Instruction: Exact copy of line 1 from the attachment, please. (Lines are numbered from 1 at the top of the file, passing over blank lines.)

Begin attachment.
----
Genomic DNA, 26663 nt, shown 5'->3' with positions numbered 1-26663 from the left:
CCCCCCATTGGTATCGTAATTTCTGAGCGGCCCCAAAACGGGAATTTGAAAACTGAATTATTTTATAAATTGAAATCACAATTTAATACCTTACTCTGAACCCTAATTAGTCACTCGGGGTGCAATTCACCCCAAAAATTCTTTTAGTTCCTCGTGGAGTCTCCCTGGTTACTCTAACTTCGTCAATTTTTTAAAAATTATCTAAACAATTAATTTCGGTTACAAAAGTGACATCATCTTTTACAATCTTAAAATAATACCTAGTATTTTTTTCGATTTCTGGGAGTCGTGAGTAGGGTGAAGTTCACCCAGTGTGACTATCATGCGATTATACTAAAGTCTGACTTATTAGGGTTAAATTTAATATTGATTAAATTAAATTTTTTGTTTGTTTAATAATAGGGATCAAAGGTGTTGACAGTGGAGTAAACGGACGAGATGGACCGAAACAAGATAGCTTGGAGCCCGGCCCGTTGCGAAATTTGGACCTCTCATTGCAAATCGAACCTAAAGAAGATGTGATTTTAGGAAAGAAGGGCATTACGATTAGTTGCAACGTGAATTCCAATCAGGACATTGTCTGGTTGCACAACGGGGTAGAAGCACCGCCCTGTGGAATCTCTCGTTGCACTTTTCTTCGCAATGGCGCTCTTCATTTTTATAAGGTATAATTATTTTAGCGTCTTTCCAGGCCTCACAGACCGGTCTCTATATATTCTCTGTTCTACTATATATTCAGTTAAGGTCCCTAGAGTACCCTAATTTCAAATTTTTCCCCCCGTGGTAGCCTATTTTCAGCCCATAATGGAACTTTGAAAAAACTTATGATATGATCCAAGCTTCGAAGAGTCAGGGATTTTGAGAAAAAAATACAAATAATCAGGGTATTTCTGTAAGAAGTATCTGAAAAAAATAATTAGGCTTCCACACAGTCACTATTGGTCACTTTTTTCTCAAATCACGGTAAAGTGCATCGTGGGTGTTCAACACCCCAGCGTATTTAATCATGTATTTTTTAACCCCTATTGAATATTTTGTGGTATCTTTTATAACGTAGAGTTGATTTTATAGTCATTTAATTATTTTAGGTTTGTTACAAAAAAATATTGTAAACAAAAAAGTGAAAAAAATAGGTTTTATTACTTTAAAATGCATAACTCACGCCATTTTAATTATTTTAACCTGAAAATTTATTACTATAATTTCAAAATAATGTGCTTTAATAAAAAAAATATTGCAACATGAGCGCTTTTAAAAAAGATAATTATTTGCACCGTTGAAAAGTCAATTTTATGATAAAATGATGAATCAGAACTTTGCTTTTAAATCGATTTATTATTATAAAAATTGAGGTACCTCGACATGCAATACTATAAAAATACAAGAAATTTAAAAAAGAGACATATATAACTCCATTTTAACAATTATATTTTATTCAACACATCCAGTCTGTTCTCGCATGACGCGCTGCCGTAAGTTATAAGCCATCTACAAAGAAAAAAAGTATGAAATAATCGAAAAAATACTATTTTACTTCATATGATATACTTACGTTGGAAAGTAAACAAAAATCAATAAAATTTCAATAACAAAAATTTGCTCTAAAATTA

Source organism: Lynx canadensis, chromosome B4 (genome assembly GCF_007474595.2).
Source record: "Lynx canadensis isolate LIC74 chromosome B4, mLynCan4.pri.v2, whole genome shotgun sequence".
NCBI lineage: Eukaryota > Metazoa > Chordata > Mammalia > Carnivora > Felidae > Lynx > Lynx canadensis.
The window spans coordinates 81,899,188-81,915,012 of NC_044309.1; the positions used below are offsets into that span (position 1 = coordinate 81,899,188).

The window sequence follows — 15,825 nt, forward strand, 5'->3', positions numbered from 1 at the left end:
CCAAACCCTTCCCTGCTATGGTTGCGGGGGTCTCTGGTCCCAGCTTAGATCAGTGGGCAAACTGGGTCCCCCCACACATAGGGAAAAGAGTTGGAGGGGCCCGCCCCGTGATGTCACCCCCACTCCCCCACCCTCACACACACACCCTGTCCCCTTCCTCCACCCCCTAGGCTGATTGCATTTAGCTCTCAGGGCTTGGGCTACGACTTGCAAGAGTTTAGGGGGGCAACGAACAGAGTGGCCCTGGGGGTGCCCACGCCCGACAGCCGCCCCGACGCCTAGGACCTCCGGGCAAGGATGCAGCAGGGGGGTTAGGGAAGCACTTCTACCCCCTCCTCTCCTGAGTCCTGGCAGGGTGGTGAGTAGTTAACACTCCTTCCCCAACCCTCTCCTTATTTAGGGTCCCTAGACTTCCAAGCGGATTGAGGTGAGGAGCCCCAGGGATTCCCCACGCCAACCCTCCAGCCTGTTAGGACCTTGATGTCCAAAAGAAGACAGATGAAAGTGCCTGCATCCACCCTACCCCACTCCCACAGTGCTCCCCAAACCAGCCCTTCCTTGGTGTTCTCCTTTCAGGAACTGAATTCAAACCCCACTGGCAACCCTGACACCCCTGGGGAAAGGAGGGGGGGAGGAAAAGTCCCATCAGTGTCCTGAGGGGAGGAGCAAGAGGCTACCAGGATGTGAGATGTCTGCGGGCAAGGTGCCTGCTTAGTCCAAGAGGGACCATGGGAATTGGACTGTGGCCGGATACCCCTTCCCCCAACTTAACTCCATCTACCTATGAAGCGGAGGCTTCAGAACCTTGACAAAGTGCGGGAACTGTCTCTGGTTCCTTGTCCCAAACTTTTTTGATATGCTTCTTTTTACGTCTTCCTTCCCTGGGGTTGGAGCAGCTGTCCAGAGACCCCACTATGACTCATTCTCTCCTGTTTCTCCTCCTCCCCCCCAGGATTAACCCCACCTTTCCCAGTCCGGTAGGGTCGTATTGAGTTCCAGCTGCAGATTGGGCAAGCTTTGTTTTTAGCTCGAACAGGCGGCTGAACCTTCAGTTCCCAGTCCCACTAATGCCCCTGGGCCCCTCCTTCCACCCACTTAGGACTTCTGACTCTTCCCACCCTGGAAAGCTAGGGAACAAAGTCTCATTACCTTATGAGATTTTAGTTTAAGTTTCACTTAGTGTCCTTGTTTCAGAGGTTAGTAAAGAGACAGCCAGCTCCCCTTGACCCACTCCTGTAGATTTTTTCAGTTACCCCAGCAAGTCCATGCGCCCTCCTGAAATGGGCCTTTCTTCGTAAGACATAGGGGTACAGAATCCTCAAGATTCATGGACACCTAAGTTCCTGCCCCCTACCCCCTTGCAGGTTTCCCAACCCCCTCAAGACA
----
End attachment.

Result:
Genomic DNA, 26663 nt, shown 5'->3' with positions numbered 1-26663 from the left: